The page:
• Make sure you’re keeping track of what roll number you’re on; you want to know how close you are to the game ending. I mean, you should be doing this actively anyways since otherwise the game will get away from you, but your priorities around which cards you fill out should shift as the game progresses. For instance, I certainly wouldn’t bother with an all-or-nothing card if you’ve got fewer rolls left than empty boxes on the card. It’s just not going to get you anything, at this point.

Pros, Mehs, and Cons


  • The modularity of this game is super cool. There are literally fifty different little mini-games on the cards, and I love that. You can mix and match and mix again and you’ll always have six, so there are … 15890700? different combinations? I’m not a math guy, so some math person can check me on that. Please feel free to let me know if I’m wrong. It’s 50 choose 6, right?
  • I also appreciate how varied the little mini-games are! They have a ton of different themes, which I appreciate. I think I’d love the set more if it were a bit more cohesive, but I really like this as a proof of the game’s potentail.
  • You could imagine extensions to this or even thematic sets, like Spooky or History or things like that. I’d love themed sets! It could be a fun way to teach kids history or a cool thing you could buy at a park or attraction, or just something you can add to your Spooky Game Night (I need to set another one of those up).
  • Very easy to set up and play. You just shuffle the deck, deal six cards to each player, and you’re good to go, basically.
  • I really like that every card has a scoring example on the back of it. It makes some games funny (like the “quiz” game where you need to get all the numbers right), but it’s helpful to see how the cards work and have a built-in example.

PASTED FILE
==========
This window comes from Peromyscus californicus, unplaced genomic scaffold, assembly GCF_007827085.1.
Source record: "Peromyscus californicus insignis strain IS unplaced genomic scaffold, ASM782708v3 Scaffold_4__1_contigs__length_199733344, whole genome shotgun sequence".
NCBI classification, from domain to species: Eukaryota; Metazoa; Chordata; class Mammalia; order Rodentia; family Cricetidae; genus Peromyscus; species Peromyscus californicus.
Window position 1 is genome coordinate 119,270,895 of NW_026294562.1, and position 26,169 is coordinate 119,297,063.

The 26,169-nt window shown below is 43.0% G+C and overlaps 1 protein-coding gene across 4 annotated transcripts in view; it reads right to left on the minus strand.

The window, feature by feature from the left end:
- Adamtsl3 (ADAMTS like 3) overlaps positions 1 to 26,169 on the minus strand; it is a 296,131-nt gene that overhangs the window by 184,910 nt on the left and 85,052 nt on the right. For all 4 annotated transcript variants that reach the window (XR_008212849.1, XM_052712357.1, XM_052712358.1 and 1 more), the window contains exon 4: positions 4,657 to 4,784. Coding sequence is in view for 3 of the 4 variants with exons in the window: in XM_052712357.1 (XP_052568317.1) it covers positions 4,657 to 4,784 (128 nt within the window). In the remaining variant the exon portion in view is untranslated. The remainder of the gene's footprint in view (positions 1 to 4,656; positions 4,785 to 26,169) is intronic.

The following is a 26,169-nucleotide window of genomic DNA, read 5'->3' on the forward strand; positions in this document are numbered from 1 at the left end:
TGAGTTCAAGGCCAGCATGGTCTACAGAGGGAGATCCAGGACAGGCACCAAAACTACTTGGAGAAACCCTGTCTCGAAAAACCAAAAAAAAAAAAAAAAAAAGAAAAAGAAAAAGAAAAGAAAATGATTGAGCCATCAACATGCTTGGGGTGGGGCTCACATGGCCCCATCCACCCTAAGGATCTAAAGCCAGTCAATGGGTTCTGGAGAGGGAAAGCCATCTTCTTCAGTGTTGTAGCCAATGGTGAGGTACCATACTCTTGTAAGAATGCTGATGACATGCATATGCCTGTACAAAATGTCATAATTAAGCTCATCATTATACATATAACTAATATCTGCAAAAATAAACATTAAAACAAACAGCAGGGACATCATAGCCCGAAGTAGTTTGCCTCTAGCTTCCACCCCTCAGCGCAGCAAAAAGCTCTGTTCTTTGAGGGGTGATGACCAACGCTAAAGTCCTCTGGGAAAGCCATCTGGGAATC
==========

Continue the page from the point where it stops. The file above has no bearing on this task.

• The fact that you can have many people playing with six different cards and still compete against each other speaks well to the game’s balance. It feels great that the cards’ points are scaled such that you can play against six people and still feel like everyone has an equal shot at winning. It seems hard to scale since the cards are so varied, but, yeah, it all worked pretty well!
  • I also like that the full version will have two decks so you can play truly head-to-head. You can deal each player the same six cards and then have a completely equal standoff, which is super cool.
  • Obviously very portable, as well. Really just a stack of cards and a few markers. You can provide your own dice or just use an online die roller, and both of those work really well, also! Easy game to take on the go.


  • You are absolutely going to lose track of how many rolls you’ve made. I did almost immediately, and I lost track again several times throughout the game. I’m 90% sure we rolled 50 rounds, but there’s really no way to know for sure. It’s just a consequence of having so many rounds in a game; it’s easy to lose track of any one.
  • Beyond tickets, there’s little cohesion between the cards you get, so you won’t see a ton of interaction or interplay, if you’re looking for that. I would love a more interactive variant, but it kind of is what it is. You roll the dice, you add a number to your board. Having two players use the same set of cards is probably the best you can get in terms of interaction, but you’re still not affecting each other, really.